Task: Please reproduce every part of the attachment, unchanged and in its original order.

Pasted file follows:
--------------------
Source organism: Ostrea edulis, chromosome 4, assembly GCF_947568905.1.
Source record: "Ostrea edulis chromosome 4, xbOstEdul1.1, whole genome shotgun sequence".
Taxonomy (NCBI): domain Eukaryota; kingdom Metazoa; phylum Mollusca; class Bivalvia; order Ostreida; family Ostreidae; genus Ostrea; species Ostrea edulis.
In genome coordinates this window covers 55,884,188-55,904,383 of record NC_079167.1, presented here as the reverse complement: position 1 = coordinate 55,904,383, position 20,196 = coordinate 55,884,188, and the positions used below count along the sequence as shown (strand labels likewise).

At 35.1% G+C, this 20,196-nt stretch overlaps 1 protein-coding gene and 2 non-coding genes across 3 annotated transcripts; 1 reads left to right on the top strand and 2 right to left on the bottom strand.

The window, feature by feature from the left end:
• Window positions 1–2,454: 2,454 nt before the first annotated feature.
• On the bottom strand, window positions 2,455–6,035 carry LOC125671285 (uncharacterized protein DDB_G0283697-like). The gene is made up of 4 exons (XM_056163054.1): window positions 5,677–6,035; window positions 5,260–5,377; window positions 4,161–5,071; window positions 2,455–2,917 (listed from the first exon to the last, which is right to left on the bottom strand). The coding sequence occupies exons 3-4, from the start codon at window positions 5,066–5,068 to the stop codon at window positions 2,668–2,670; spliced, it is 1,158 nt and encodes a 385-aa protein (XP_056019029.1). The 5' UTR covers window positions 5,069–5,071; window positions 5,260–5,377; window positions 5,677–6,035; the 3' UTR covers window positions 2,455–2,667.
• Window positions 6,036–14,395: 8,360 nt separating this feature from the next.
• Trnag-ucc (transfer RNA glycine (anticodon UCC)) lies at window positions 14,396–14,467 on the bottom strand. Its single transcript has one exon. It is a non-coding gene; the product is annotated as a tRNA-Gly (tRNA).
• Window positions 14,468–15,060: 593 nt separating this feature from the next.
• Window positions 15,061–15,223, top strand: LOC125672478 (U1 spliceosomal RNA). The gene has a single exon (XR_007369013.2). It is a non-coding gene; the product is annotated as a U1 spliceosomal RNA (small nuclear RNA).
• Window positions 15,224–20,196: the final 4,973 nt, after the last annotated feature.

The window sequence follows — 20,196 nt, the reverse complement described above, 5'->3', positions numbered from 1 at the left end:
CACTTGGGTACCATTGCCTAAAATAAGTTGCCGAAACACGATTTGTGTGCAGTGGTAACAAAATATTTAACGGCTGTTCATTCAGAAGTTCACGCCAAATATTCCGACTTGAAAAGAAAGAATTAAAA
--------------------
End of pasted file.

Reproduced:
Source organism: Ostrea edulis, chromosome 4, assembly GCF_947568905.1.
Source record: "Ostrea edulis chromosome 4, xbOstEdul1.1, whole genome shotgun sequence".
Taxonomy (NCBI): domain Eukaryota; kingdom Metazoa; phylum Mollusca; class Bivalvia; order Ostreida; family Ostreidae; genus Ostrea; species Ostrea edulis.
In genome coordinates this window covers 55,884,188-55,904,383 of record NC_079167.1, presented here as the reverse complement: position 1 = coordinate 55,904,383, position 20,196 = coordinate 55,884,188, and the positions used below count along the sequence as shown (strand labels likewise).

At 35.1% G+C, this 20,196-nt stretch overlaps 1 protein-coding gene and 2 non-coding genes across 3 annotated transcripts; 1 reads left to right on the top strand and 2 right to left on the bottom strand.

The window, feature by feature from the left end:
• Window positions 1–2,454: 2,454 nt before the first annotated feature.
• On the bottom strand, window positions 2,455–6,035 carry LOC125671285 (uncharacterized protein DDB_G0283697-like). The gene is made up of 4 exons (XM_056163054.1): window positions 5,677–6,035; window positions 5,260–5,377; window positions 4,161–5,071; window positions 2,455–2,917 (listed from the first exon to the last, which is right to left on the bottom strand). The coding sequence occupies exons 3-4, from the start codon at window positions 5,066–5,068 to the stop codon at window positions 2,668–2,670; spliced, it is 1,158 nt and encodes a 385-aa protein (XP_056019029.1). The 5' UTR covers window positions 5,069–5,071; window positions 5,260–5,377; window positions 5,677–6,035; the 3' UTR covers window positions 2,455–2,667.
• Window positions 6,036–14,395: 8,360 nt separating this feature from the next.
• Trnag-ucc (transfer RNA glycine (anticodon UCC)) lies at window positions 14,396–14,467 on the bottom strand. Its single transcript has one exon. It is a non-coding gene; the product is annotated as a tRNA-Gly (tRNA).
• Window positions 14,468–15,060: 593 nt separating this feature from the next.
• Window positions 15,061–15,223, top strand: LOC125672478 (U1 spliceosomal RNA). The gene has a single exon (XR_007369013.2). It is a non-coding gene; the product is annotated as a U1 spliceosomal RNA (small nuclear RNA).
• Window positions 15,224–20,196: the final 4,973 nt, after the last annotated feature.

The window sequence follows — 20,196 nt, the reverse complement described above, 5'->3', positions numbered from 1 at the left end:
CACTTGGGTACCATTGCCTAAAATAAGTTGCCGAAACACGATTTGTGTGCAGTGGTAACAAAATATTTAACGGCTGTTCATTCAGAAGTTCACGCCAAATATTCCGACTTGAAAAGAAAGAATTAAAA